New Role for HR: Mandatory Reporter

In this episode of The Workplace podcast, CalChamber Executive Vice President and General Counsel Erika Frank and employment law experts Matthew Roberts and Bianca Saad remind employers about meeting California’s harassment prevention training mandate and discuss AB 1963, a new mandatory reporting requirement that applies to employers who employ minors and have five or more employees.

Harassment Prevention Training Mandate

Before delving into the new requirements set forth by AB 1963, Frank reminds podcast listeners that a pretty big deadline recently passed in California. Employers with five or more employees must have provided harassment, discrimination and retaliation prevention training to their workers by January 1 of this year.

If an employer has not provided their employees with training, it is still better to be late than never, and employers should provide the training as quickly as they can, Roberts says. Not providing training may be used against an employer in the event that a harassment claim is filed by an employee.

“So, get that training in now even though you’re late,” he urges.

The mandate also requires that training is provided to all new or promoted employees within 6 months of hire or promotion.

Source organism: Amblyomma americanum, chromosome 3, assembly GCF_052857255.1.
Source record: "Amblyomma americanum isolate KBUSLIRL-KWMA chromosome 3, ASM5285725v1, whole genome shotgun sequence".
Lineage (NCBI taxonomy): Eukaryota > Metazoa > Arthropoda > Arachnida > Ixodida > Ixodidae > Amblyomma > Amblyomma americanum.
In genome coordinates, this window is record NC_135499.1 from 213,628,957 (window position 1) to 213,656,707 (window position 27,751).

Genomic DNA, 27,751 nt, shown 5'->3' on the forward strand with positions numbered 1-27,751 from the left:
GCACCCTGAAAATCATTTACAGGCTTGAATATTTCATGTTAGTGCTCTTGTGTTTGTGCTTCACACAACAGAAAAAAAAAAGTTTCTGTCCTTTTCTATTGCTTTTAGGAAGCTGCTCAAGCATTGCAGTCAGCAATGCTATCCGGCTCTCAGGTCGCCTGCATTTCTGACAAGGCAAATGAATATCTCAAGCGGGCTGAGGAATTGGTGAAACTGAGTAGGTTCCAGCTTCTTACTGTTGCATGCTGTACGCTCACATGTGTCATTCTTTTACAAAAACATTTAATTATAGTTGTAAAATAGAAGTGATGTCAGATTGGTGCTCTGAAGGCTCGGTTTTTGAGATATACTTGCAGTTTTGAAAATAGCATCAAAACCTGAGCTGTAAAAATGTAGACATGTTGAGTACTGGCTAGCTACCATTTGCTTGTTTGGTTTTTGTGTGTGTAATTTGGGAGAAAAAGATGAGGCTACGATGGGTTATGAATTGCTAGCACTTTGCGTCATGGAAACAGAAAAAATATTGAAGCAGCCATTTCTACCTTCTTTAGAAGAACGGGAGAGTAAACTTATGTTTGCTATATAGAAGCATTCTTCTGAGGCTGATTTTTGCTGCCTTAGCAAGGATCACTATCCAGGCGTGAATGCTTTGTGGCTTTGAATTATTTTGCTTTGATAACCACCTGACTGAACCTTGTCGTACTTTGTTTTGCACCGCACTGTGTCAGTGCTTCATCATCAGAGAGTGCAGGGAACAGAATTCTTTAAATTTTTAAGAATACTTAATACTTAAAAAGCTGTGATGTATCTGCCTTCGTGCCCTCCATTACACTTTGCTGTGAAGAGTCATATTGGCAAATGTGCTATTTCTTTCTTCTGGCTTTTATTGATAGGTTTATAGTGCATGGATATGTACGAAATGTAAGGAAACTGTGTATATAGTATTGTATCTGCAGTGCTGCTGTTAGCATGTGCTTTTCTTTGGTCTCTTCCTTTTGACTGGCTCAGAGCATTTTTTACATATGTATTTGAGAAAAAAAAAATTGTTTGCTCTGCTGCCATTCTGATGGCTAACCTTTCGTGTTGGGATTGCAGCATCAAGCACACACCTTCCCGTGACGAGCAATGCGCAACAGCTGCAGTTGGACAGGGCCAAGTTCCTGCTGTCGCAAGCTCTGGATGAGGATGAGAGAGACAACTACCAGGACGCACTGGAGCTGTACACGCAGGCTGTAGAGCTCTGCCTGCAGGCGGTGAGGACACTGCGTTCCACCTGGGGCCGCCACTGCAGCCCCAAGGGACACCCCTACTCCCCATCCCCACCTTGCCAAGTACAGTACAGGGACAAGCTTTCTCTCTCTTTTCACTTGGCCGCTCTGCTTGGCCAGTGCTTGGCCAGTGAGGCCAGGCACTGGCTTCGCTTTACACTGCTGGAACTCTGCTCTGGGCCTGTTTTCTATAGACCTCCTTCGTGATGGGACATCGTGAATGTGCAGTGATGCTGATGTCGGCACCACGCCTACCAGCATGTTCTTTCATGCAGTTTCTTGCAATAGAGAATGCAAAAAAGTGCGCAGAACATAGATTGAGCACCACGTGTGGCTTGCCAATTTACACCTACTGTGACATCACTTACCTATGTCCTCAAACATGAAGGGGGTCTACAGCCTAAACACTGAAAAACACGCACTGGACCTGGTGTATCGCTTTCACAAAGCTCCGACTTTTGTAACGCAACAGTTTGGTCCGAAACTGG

A new component of the mandate that took effect on January 1 this year requires that employers provide harassment prevention training to their seasonal and temporary employees as well, Saad explains. The training must be provided within 30 calendar days of work being performed or within 100 hours worked—whichever occurs first.

If a worker is employed through a staffing agency, the staffing agency is responsible for providing the training. Due to joint employer considerations and other issues that may arise, however, Saad recommends that businesses ensure that the staffing agency they are using is aware of these new requirements and is in compliance.

The CalChamber offers a variety of sexual harassment prevention training courses and mandatory posters. For more information, visit

AB 1963: Mandatory Reporting

As briefly discussed in the last Workplace podcast, AB 1963 is a new law that took effect this year. The law applies to any employer with five or more employees who employs a minor, whether on a pay or voluntary basis, Roberts explains. The law creates two categories of mandated reporters that must report child abuse if and when they see it. The new categories are:

  1. HR professionals working for the business; and
  2. Any frontline supervisor who directly supervises the work performed by the minor(s).

As part of the law, these mandated reporters must also receive training that covers specific topics such as identifying and reporting cases of child abuse and neglect, Saad explains.

Frank clarifies that this mandatory reporting training is separate from work permit requirements and separate from the mandatory harassment prevention training requirement discussed at the beginning of the podcast.

Free online Child Abuse Mandated Reporter training and other resources are offered by the California Department of Social Services at